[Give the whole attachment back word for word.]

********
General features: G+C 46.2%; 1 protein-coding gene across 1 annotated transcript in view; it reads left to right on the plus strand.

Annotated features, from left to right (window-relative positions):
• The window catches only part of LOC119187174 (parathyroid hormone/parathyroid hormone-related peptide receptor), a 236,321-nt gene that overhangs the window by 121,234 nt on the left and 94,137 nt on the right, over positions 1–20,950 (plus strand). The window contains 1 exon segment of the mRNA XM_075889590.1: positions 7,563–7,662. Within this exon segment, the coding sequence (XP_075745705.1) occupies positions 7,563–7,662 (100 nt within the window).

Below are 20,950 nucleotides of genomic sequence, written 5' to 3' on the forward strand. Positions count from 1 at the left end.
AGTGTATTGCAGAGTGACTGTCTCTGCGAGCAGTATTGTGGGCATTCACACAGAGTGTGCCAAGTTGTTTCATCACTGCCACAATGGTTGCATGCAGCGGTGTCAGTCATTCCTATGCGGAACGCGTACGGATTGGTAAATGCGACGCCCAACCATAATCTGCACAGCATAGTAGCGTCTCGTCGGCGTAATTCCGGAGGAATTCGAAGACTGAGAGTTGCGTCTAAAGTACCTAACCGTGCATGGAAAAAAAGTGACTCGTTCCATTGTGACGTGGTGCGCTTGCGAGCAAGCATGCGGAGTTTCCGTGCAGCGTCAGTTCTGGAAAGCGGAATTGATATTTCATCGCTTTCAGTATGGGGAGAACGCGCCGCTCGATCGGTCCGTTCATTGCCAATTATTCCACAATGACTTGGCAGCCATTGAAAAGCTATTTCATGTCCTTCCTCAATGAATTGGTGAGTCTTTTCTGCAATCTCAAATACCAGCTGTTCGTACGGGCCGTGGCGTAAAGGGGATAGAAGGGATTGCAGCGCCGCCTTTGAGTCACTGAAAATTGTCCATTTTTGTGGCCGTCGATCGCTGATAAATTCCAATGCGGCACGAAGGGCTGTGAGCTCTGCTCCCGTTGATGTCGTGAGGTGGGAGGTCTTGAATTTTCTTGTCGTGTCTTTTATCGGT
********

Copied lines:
General features: G+C 46.2%; 1 protein-coding gene across 1 annotated transcript in view; it reads left to right on the plus strand.

Annotated features, from left to right (window-relative positions):
• The window catches only part of LOC119187174 (parathyroid hormone/parathyroid hormone-related peptide receptor), a 236,321-nt gene that overhangs the window by 121,234 nt on the left and 94,137 nt on the right, over positions 1–20,950 (plus strand). The window contains 1 exon segment of the mRNA XM_075889590.1: positions 7,563–7,662. Within this exon segment, the coding sequence (XP_075745705.1) occupies positions 7,563–7,662 (100 nt within the window).

Below are 20,950 nucleotides of genomic sequence, written 5' to 3' on the forward strand. Positions count from 1 at the left end.
AGTGTATTGCAGAGTGACTGTCTCTGCGAGCAGTATTGTGGGCATTCACACAGAGTGTGCCAAGTTGTTTCATCACTGCCACAATGGTTGCATGCAGCGGTGTCAGTCATTCCTATGCGGAACGCGTACGGATTGGTAAATGCGACGCCCAACCATAATCTGCACAGCATAGTAGCGTCTCGTCGGCGTAATTCCGGAGGAATTCGAAGACTGAGAGTTGCGTCTAAAGTACCTAACCGTGCATGGAAAAAAAGTGACTCGTTCCATTGTGACGTGGTGCGCTTGCGAGCAAGCATGCGGAGTTTCCGTGCAGCGTCAGTTCTGGAAAGCGGAATTGATATTTCATCGCTTTCAGTATGGGGAGAACGCGCCGCTCGATCGGTCCGTTCATTGCCAATTATTCCACAATGACTTGGCAGCCATTGAAAAGCTATTTCATGTCCTTCCTCAATGAATTGGTGAGTCTTTTCTGCAATCTCAAATACCAGCTGTTCGTACGGGCCGTGGCGTAAAGGGGATAGAAGGGATTGCAGCGCCGCCTTTGAGTCACTGAAAATTGTCCATTTTTGTGGCCGTCGATCGCTGATAAATTCCAATGCGGCACGAAGGGCTGTGAGCTCTGCTCCCGTTGATGTCGTGAGGTGGGAGGTCTTGAATTTTCTTGTCGTGTCTTTTATCGGT